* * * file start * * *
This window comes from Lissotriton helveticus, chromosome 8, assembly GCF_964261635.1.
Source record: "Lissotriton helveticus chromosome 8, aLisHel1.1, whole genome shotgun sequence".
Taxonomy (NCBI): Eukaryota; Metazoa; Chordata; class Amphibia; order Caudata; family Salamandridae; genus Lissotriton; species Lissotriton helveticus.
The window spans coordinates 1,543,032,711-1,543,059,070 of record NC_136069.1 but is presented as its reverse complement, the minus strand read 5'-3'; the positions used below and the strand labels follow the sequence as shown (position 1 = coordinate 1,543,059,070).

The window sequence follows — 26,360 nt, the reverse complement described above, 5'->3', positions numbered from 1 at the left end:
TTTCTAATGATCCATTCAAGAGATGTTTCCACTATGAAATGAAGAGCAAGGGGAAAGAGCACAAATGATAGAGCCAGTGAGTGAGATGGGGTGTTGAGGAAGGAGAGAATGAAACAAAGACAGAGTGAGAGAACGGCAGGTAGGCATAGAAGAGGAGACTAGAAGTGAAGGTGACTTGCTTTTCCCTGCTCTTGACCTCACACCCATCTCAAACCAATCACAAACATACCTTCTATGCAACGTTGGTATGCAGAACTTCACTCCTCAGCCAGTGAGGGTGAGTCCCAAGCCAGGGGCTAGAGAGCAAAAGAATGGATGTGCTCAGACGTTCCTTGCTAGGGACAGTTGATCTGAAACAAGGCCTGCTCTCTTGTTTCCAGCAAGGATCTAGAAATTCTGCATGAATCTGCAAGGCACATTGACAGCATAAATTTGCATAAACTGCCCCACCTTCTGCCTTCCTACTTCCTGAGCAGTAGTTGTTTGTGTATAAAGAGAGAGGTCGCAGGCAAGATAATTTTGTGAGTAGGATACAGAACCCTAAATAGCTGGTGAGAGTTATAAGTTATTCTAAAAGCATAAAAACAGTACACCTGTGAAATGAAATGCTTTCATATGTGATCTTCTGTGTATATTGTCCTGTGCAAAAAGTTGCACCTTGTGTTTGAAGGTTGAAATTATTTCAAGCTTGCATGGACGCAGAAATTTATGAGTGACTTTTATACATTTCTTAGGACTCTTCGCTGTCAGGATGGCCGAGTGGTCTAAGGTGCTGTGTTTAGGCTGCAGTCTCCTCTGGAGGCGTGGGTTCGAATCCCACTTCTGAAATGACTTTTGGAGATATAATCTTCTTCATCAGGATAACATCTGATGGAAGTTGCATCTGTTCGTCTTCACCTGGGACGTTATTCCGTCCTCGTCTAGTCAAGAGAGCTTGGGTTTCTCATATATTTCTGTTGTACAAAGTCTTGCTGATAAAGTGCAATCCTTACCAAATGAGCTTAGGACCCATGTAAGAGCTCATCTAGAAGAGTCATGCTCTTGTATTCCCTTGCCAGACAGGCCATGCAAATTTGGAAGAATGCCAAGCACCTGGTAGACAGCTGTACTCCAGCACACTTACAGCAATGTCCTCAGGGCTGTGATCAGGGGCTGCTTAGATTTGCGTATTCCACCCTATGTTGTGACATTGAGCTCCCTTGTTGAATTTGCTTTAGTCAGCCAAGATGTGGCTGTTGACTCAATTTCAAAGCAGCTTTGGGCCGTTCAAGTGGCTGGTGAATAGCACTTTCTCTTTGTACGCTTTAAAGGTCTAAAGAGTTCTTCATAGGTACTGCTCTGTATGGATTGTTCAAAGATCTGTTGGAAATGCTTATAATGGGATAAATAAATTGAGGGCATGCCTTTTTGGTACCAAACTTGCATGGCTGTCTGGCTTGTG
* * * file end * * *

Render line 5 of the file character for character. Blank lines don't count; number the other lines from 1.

The window sequence follows — 26,360 nt, the reverse complement described above, 5'->3', positions numbered from 1 at the left end: